The school year has begun, and for Ohio children, that means getting immunizations up-to-date within the 14-day window required by state law.
But data from 2015 shows that large segments of students at hundreds of schools in Ohio fell short of immunization requirements required by state law – and there is little state officials can do about it. That’s because while nearly 2 million Ohio students are required to have certain immunizations to prevent deadly outbreaks of diseases such as measles, the implementation and enforcement of state vaccination laws is largely at the discretion of the more than 1,000 different school districts in Ohio.
“The Ohio Department of Health has no authority, unless there is an outbreak,” said Spokeswoman Melanie Amato. The state does require schools to report immunization data by Oct. 15 of each year on new students, but it does not check back to ensure students ultimately complied with state law or were kept out of class by schools if immunizations weren’t received. “We just get the numbers from the schools, so we do not follow up,” she said.
The patchwork of vaccination compliance levels seen across the state has some schools with nearly every new student properly vaccinated, while others reported nearly all new students starting school without the right vaccinations, according to 2015 data on 7,298 schools in the state. On average, 8.5 percent of new students in Ohio didn’t have complete vaccinations by mid-October of 2015. Data is not available to show how many of those students ultimately completed vaccinations.
Of the 35,038 students with incomplete vaccinations state wide in the 2015 report, 8,738 didn’t have vaccination records filed at their schools – a status that would put students still attending class in violation of Ohio law, according to the Ohio Department of Heath. Ohio had 7,031 students with vaccine requirement exemptions based on religious objections. Exemptions are not included in the figures of students with incomplete vaccinations.
Ohio law states that pupils in schools overseen by the state may not remain in school for more than 14 days unless immunized, or in the process of being immunized, against certain childhood diseases. Students can be “in process” if they have received an initial dose of certain vaccines with the expectation that follow-up doses will be administered once a medically required dosing interval passes. Students also are required to have immunization records on file with school administrators showing the statuses of required vaccinations.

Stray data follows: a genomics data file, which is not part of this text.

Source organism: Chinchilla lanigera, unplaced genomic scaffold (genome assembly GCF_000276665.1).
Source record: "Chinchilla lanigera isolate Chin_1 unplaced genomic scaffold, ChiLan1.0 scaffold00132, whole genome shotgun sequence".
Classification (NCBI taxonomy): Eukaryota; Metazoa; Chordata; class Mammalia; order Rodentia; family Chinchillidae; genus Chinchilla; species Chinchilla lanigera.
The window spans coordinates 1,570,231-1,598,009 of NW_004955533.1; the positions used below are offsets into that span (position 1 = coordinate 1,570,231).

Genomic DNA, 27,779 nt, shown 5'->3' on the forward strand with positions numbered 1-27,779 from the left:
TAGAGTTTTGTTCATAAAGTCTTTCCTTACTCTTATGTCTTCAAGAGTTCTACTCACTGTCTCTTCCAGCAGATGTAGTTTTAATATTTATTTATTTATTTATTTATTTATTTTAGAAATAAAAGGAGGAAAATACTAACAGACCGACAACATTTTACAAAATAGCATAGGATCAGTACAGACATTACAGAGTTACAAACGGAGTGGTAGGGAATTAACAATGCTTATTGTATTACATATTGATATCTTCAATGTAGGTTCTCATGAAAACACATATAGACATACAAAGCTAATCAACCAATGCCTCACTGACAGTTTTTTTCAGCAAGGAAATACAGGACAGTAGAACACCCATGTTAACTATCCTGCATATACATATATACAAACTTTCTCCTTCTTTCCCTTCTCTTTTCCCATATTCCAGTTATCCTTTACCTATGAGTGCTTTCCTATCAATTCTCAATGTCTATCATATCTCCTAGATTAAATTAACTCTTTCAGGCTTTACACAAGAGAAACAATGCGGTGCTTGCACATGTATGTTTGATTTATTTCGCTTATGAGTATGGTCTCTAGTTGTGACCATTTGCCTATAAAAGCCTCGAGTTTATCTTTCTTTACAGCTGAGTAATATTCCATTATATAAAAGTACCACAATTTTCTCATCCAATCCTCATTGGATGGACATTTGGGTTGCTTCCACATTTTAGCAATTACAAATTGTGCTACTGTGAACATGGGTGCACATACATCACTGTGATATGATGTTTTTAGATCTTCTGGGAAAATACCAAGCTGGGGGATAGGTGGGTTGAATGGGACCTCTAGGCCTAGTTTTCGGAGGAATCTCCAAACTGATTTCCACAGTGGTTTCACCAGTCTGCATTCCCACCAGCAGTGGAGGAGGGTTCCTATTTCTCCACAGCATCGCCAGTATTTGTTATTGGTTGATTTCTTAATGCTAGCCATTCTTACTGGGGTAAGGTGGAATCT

In Crawford County, 5 percent of new students entering schools had incomplete vaccinations in 2015. The highest level reported was among the seventh-graders at Crestline Exempted Village School District, where 30.8 percent of incoming students had incomplete immunizations as of the 2015 report. Of those not complete, 8 students didn’t have up-to-date vaccinations but also weren’t reported as in the process of getting vaccinations – a violation of state law for those students if they remain in class.
If Ohio does have a problem with vaccination levels, it will take better data to figure out a course of action, said State Rep. Dan Ramos, D-Lorain, who introduced a bill in May that would require schools to report a summary of vaccination levels for all students – instead of just incoming pupils – each year. The bill was introduced just before the legislature took a break over the summer, and is unlikely to make much progress this session but may be reintroduced next year, Ramos said.